Rail Industry Focus


A win-win procedure for buyers and suppliers

Source: RTM Jun/Jul 17

David Clarke, technical director at the Railway Industry Association (RIA), argues that a new partnership procurement mechanism might just be the key to developing innovative, transformational and truly sustainable solutions for the sector. RTM’s Luana Salles reports.

The Digital Railway programme is all about the sustainability of the industry in the long term; it’s no wonder the organisation’s own strapline is ‘supporting sustainable growth’. With increasingly congested lines, ageing infrastructure and limited budgets, it’s an ever-greater challenge to meet ambitious performance and reliability targets all whilst rolling out hundreds more trains. Sustaining the industry now to safeguard its long-term prosperity will be key. 

Standing in for Digital Railway boss David Waboso at a session during this year’s Railtex, David Clarke, the technical director of the RIA, argued that while sustainability and innovation are mainly about people and processes, transformative technology will be its true enabler. 

“My question is, how do we innovate to maintain the railway’s competitive edge?” he asked the audience. “Because you don’t innovate – or I’d suggest you shouldn’t innovate – for the sake of innovation. You’re innovating to improve your business. So, what are the challenges for introducing the next generation of complex, safety-critical technology into the railway? 

“If you’re thinking about digital railway, whichever country is successful in delivering the first ETCS level 2 or 3 mixed-traffic railway has got an exportable world-first. How do we make that happen in the UK?” 

Focusing on the output 

An effective way to approach this is to focus on the output specification – that is, what you’re trying to achieve, in terms of trains per hour, capacity, performance or customer satisfaction. If the solution to your problem is truly innovative, it will by definition not have been done before, meaning the usual market is off the table. 

“This is often the sticking point: how are we going to procure the solution? We tend, in the Western world, to procure on the basis of low risk – so that usually means proven technology – and very often, we’re procuring against detailed specification. Often, it’s all about lowest price,” explained Clarke. 

“All of those things can be appropriate if you want to buy yesterday’s output. But if you want something that’s truly transformational and is not already available on the market, those sorts of approaches are probably not appropriate.”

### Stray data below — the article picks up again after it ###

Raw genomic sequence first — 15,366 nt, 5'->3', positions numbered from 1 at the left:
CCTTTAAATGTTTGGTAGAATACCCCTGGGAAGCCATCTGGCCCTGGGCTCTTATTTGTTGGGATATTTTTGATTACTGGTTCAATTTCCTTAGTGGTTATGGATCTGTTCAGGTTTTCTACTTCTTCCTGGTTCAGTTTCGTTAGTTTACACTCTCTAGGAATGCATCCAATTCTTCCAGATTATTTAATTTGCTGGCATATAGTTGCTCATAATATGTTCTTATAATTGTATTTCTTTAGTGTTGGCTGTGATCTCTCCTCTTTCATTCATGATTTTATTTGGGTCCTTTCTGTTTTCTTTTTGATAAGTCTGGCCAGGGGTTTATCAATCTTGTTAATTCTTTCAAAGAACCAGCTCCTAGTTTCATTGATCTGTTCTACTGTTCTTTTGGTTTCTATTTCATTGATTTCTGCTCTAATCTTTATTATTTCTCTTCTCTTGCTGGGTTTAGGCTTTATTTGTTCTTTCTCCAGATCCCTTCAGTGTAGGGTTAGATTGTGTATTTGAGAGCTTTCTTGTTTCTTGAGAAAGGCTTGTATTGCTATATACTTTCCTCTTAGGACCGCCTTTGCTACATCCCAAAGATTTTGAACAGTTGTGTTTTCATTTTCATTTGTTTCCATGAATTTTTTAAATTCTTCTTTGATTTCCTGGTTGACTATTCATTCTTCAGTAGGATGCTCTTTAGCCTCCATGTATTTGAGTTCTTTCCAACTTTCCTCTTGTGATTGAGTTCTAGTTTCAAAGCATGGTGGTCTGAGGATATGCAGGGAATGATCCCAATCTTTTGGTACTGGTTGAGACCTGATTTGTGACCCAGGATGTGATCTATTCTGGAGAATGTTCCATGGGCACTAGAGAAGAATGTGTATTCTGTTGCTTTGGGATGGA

A recent example of thinking in terms of output specification is the Thameslink programme: where “conventional wisdom” would’ve dictated that maximum capacity via the project’s central tunnel with usual signalling should have been capped at 16-18 trains per hour, the government understood that wouldn’t make its business case work – it needed 24 trains instead. 

“It hadn’t been done before, but it wasn’t inconceivable. Instead of going for a detailed input specification and proven technology, they structured the procurement around running 24 trains an hour and, hopefully, that’s exactly what we’ll see happening next year,” he said. 

While this line of thinking might sound radical, Thameslink is by no means a singular example. In fact, way back in the 1800s, railway engineers chose to focus on the output when building the Liverpool-Manchester line. “They said: ‘well, we know the conventional technology is either horses or rope haulage from steam engines, but we quite fancy the idea of these things they’ve been using on the mining railways called locomotives’,” the technical director reminisced. “They weren’t convinced it would work since it had never been done before, so they ran a competition – and the rest is history.” 

The industry has proven time and again that it is capable of transformation. In fact, as Clarke put it, “we potentially have a burning platform for innovation”. But can we truly be part of the transport revolution? 

Enter the innovative partnership procedure 

Many argue that current procurement laws can hamper, if not stifle, innovation – especially in the public sector. Often, innovative concepts are developed but collapse into the so-called ‘valley of death’: a conundrum whereby a lot of effort goes into research, perhaps even into building a prototype, but once it’s all said and done, funding is scarce and buyers aren’t interested. Unfortunately for suppliers, a lot of resource and effort needs to be injected over a period of time before determining whether a product is saleable – and thus many innovations die in the valley.